Against War Toys and Violent Films
Press Release - December, 2002
The Ecumenical Service for Peace and the “Justice and Peace” Department of the National Episcopal Conference of Cameroon jointly launched this year’s “Campaign Against War Toys and Violent Films” on Thursday 5 December at the Norbert KENNE Memorial Peace House in Nsimeyong Yaounde.
The campaign, which aims at stopping the sub-culture of violence among children, is timed for the end of each year to precede the ex-change of gifts that characterises the Christmas and New Year celebrations.
During the launching ceremony, keynote presentations were delivered on: the socio-psychological effects of war toys and violent films on children; the production of films and their intended effects; and censorship laws on films and their enforcement in Cameroon. A report on the campaign andits impact over the last three years was also presented.
The campaign has been running since 1999 with a special focus on children - who constitute an important target group in building a culture of peace, especially as Proverb 22:6 challenges, “Train a child in the way he should go, and when he is old he will not depart from it.”
According to UNICEF, “Children need to learn that violence is not an acceptable means of ending disagreement or resolving conflict.”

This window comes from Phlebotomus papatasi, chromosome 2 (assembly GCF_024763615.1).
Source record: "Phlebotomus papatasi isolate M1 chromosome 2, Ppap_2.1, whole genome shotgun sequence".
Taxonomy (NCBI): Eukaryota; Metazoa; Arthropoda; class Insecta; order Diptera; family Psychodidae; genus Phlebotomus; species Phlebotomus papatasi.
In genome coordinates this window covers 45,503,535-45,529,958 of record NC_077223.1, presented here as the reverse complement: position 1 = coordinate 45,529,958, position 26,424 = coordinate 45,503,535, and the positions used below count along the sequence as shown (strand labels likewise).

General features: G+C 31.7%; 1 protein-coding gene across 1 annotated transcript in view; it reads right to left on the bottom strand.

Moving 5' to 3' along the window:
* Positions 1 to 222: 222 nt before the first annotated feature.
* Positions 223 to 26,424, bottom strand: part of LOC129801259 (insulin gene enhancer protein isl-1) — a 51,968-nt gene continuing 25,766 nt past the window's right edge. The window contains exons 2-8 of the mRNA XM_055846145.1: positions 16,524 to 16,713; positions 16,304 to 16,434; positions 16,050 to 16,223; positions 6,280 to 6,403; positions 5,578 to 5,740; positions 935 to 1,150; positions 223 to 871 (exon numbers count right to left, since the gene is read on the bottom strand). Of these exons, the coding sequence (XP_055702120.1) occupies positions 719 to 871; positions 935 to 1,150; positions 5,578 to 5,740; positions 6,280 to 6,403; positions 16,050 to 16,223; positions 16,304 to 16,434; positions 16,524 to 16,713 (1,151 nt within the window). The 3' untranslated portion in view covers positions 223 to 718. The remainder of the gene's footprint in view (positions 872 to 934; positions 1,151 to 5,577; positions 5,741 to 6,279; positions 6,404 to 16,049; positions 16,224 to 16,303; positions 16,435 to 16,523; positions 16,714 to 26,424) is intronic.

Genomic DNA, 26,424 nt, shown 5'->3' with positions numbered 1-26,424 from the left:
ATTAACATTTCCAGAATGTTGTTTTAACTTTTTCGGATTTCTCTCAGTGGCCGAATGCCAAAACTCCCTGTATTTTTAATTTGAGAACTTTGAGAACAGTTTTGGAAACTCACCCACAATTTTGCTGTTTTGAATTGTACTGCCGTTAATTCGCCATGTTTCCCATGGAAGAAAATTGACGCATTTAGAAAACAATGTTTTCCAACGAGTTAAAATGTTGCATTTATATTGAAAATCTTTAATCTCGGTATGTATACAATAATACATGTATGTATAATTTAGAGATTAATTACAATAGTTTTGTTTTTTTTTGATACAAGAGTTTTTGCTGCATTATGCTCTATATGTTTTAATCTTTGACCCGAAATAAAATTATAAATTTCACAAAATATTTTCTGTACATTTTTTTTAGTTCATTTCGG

Therefore, rather than tell children that to have a gun is to be powerful, we had better let them know that strength nowadays lies in intelligence and tolerance, that what we see in movies is not real, and that in real life, guns do kill people.
It was in this same light that the founder of the Ecumenical Service for Peace, Norbert KENNE of blessed memory argued that, “We cannot claim to build a society of peace and security, at the same time nurturing violence and war in our children”.
The “Justice and Peace Department” of the National Episcopal Conference of Cameroon, and the Ecumenical Service for Peace, together draw inspiration from Christian values to set up a society of participation based on justice, peace and reconciliation.
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©2001 world council of churches | remarks to webeditor